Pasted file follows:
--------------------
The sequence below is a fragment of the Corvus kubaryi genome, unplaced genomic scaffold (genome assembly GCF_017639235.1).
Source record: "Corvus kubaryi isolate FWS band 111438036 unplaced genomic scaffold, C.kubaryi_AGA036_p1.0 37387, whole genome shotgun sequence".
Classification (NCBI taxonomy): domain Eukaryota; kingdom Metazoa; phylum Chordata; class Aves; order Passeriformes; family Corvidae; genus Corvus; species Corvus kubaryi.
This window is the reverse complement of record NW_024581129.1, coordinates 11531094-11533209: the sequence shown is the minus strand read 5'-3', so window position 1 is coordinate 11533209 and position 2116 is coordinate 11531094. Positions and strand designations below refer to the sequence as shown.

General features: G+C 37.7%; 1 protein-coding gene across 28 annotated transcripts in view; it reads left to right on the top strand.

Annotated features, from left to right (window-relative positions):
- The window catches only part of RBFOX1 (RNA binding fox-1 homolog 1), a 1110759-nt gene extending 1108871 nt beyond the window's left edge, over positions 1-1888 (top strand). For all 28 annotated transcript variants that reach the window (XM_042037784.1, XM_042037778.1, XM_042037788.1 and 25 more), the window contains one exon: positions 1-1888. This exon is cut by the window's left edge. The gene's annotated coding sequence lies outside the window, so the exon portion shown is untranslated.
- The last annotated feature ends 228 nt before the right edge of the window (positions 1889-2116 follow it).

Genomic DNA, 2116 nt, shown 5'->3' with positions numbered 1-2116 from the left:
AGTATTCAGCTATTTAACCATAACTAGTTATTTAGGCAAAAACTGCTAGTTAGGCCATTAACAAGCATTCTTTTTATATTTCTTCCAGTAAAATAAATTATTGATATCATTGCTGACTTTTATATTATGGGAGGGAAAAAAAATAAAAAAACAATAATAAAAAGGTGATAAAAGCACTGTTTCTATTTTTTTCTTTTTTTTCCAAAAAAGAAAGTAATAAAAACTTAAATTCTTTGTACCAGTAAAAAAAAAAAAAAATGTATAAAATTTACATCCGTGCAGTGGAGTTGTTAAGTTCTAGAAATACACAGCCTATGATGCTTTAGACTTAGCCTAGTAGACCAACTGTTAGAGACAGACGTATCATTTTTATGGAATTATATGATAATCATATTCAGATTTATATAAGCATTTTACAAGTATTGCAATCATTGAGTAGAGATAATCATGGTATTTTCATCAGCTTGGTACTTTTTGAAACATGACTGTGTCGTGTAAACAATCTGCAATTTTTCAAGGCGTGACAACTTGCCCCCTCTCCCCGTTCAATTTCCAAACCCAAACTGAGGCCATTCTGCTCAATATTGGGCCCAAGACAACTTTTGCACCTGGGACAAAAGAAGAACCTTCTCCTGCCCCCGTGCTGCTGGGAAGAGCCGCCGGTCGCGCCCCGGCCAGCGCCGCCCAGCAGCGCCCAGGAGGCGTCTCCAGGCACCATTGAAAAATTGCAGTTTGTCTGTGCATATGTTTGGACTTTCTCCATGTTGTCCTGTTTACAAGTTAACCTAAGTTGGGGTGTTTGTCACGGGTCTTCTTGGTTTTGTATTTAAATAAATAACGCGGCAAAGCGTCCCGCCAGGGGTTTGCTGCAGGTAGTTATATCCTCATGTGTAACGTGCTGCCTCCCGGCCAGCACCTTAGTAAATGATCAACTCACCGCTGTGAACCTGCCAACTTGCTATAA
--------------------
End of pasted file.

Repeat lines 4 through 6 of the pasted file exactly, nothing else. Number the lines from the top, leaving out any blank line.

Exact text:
This window is the reverse complement of record NW_024581129.1, coordinates 11531094-11533209: the sequence shown is the minus strand read 5'-3', so window position 1 is coordinate 11533209 and position 2116 is coordinate 11531094. Positions and strand designations below refer to the sequence as shown.

General features: G+C 37.7%; 1 protein-coding gene across 28 annotated transcripts in view; it reads left to right on the top strand.

Annotated features, from left to right (window-relative positions):